Dear Om Gal,
I have been practicing yoga for about a year and found your blog around the same time. I really love reading your thoughts and advice. Please keep up the great work! I actually took your class last Sunday at Inner Strength. It was by far one of the most challenging and different classes I have taken; I really enjoyed it . . . except for the heat. I have been discussing with my husband and friends recently, all who swear by heated yoga, on why they love it so much. I have taken a handful of classes and it is just not for me. Part of me feels like it is a a gimmick to get you to workout harder. Shouldn’t you be able to challenge yourself without the discomfort of the heat? Also, to be completely nitpicky and maybe a little silly, I really can’t stand the smell. The deep breathing really becomes an issue when there is such a foul smell in the room! So I am wondering your take is on the issue. Do you only practice/teach in a heated room? What do you believe are the benefits? Any advice on how to push through? Thanks!
Dear Yoga Hottie:
First, thank you for coming to class on Sunday evening. Second, I’m really sorry about the smell. You see, I was snowboarding in Vermont all weekend and didn’t have time to shower before class. I thought the incense and a little Jo Malone orange blossom fragrance would do the trick. Eeek, I guess not . . .
All joking aside, you should be able to enjoy a heated yoga class without it being stinky. Typically, the funk you smell at studios is more related to dingy mats and blocks rather than the bodies in the room, and you should feel free to share this feedback with the studio manager or teacher so he/she can help address the situation. I know Inner Strength will. From the sound of it, however, you may not enjoy hot yoga at all, which is perfectly OK. With so many styles of yoga available, many non-heated, there is bound to be an alternative to better suit your needs. Here’s a guide to many popular styles of yoga including several that are more moderately heated, if at all.
But before you put hot yoga classes on ice for good, I’d like to address the rationale behind and benefits of a heated practice. With greater understanding of the reasons behind a heated practice, perhaps you’ll enjoy it more, and you and hubs can continue to attend classes together, assuming this appeals to you both.
It’s important to note that while not all yoga classes are hot, none of them are cold or even cool. The primary reason, of course, is that muscles contract in the cold, which presents a problem if the aim of an asana practice is largely to relax and lengthen your muscles. To that end, a heated practice accentuates the body’s ability to open, move, stretch, and twist. Consider how much more willing you are to submerse yourself in a heated whirlpool than an ice bath or take a dip off the shores of Mexico than those of Maine. The heat also encourages greater joint mobility, blood circulation, and plenty of sweating, which is a healthy function of the body, in particular the skin, our largest organ.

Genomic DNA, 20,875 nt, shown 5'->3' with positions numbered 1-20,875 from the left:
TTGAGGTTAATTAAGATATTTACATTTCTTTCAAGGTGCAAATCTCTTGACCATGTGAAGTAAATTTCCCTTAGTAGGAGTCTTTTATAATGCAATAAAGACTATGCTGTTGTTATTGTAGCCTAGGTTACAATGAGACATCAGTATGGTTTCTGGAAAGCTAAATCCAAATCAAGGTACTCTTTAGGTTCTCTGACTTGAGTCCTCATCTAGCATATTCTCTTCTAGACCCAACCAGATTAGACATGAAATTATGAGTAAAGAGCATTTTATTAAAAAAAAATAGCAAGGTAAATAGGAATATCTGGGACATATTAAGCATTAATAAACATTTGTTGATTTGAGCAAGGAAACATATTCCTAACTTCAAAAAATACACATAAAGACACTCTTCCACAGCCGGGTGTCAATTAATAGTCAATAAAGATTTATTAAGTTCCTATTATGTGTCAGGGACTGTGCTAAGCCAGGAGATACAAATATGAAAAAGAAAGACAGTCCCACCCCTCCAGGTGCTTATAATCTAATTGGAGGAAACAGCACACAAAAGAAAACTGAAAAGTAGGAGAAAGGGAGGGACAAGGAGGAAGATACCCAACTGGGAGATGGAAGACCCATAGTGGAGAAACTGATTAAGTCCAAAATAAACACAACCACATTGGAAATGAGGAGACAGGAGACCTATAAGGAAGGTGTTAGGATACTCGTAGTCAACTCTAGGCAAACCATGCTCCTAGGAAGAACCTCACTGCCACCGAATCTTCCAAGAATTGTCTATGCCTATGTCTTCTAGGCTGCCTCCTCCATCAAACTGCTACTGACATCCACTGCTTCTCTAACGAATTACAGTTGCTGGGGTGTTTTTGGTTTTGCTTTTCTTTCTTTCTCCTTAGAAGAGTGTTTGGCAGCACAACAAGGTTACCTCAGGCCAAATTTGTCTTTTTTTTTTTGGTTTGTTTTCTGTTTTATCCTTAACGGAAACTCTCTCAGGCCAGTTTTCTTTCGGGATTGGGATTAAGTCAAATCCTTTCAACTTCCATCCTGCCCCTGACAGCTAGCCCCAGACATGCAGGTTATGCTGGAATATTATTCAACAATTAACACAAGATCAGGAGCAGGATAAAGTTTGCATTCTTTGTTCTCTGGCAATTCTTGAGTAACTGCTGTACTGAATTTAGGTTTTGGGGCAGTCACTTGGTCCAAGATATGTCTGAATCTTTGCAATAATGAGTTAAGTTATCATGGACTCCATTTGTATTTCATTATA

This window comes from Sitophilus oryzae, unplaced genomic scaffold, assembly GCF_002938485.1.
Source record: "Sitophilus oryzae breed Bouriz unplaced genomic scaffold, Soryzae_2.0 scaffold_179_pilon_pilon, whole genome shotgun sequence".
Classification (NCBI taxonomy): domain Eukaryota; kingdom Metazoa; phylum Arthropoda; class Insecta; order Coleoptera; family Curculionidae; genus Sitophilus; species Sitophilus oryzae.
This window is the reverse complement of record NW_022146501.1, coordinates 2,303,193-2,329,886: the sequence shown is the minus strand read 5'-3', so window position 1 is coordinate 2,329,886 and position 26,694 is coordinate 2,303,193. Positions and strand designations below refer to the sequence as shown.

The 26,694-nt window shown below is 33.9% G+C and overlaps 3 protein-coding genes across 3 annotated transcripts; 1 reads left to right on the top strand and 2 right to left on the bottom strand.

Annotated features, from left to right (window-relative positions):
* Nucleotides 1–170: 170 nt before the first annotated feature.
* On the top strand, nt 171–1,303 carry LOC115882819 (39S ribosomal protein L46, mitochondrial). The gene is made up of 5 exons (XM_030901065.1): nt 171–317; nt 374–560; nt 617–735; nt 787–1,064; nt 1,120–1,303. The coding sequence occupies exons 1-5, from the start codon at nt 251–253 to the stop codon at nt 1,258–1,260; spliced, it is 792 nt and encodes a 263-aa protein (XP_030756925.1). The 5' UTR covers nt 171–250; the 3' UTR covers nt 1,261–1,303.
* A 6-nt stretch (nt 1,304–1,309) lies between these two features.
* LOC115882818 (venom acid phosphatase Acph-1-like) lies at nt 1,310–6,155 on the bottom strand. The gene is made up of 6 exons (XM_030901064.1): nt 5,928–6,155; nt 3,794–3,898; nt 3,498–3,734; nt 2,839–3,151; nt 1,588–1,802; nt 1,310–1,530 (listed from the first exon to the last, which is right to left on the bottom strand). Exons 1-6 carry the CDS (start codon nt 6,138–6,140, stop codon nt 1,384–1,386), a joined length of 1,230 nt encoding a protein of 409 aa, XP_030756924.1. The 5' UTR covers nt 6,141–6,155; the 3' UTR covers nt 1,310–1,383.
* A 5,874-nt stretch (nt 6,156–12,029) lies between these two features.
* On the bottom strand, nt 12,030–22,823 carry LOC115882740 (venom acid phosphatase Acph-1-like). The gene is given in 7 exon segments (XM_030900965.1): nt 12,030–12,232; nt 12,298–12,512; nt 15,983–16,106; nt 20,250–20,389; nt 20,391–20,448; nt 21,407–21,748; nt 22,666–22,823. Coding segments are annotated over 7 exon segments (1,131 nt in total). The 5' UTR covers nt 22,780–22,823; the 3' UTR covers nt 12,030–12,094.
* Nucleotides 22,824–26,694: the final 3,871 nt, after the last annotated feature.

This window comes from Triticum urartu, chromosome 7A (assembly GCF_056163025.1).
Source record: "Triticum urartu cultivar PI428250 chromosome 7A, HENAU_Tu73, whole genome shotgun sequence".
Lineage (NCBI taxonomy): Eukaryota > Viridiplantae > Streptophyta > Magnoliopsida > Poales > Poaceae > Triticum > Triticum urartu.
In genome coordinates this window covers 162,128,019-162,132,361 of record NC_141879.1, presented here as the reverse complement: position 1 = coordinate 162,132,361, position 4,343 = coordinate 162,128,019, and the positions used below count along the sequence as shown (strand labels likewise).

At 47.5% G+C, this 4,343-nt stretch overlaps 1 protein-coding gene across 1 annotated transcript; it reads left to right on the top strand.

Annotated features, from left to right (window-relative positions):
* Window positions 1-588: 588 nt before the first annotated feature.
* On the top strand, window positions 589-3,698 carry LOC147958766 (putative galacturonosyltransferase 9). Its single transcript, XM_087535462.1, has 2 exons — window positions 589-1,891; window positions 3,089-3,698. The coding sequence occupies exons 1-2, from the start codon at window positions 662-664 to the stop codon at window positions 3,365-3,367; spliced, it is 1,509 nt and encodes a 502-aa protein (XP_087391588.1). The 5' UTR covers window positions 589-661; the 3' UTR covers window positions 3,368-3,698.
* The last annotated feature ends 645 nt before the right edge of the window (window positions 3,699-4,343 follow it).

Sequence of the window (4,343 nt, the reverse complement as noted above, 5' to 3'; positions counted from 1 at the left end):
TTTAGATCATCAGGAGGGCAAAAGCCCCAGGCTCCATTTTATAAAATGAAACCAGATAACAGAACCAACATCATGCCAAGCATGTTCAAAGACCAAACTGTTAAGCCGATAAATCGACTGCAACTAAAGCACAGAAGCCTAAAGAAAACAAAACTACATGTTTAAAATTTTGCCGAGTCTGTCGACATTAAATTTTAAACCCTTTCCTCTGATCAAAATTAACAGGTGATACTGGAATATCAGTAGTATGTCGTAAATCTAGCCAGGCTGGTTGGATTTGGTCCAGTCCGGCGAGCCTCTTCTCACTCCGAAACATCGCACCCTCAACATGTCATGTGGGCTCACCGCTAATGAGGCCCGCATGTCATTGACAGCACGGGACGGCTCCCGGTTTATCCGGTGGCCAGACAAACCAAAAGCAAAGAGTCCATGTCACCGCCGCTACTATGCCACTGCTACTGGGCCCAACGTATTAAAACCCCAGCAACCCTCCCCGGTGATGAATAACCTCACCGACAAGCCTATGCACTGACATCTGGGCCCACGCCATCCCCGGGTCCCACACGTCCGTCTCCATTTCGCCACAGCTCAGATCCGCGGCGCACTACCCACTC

Not only do lower temperatures make it more challenging for muscles to loosen and less likely for perspiration to occur, they’re also not common occurrences in India, where yoga originated. More often than not, it’s hot in India, so to a degree (excuse the pun) a heated room is closer to yoga’s natural environment.
Still, I can see why you’re wary that cranking up the thermostat is a bit of a ploy, a “gimmick,” as you said, because you’re not alone. For some, all that perspiring and panting and purifying seems a bit much, one more example of Westerners figuring that if a little bit of something is good, a lot must be even better (like, say, reality TV), and eventually, we go overboard. Or, perhaps, its the sinking suspicion that steamy temps skew a yogi’s perceived exertion? “Shouldn’t [we] be able to challenge ourselves?” as you aptly put it.
Indeed, we should, and relying on an external element for challenge defeats much of the purpose of practice. With that said, adapting to the heat becomes less of a challenge over time. For me, a heated practice feels normal and pleasant, so that’s how I practice and teach most often. Moreover, I think this point helps illustrate a larger distinction as well:
Does the heat enhance asana practice and support the opening and cleansing of our bodies, or is it a mind trick to “push through?”
If you sense it might be the former as opposed to the latter for you, and hot classes could become pleasurable experiences that leave you feeling more stretched and serene than a room-temperature class might, then stay with it a bit longer. My advice for now is simply to take it slow. Here are a few additional hints to consider as well:
- Take class more often; this will help you adjust quicker.
- Be sure to pace yourself by taking child’s pose when you feel fatigued or overheated.
- Keep yourself hydrated all day before class so that you’re not playing catch up on your mat by needing to guzzle water (a surefire way of feeling depleted).
- Scope out areas of the room that are draftier or cooler than others. They certainly exist, and any teacher (or studio regular) can help you find a spot that’s best for you.
If, after all this, you still discover that you’d rather unroll your mat in cooler pastures, then take heart that you will receive most, if not all, of the same benefits that you would through a heated practice. Your body may take longer to open, so move gingerly at first.
Have fun exploring different styles, and good luck acclimating to the toastier temps in heated classes.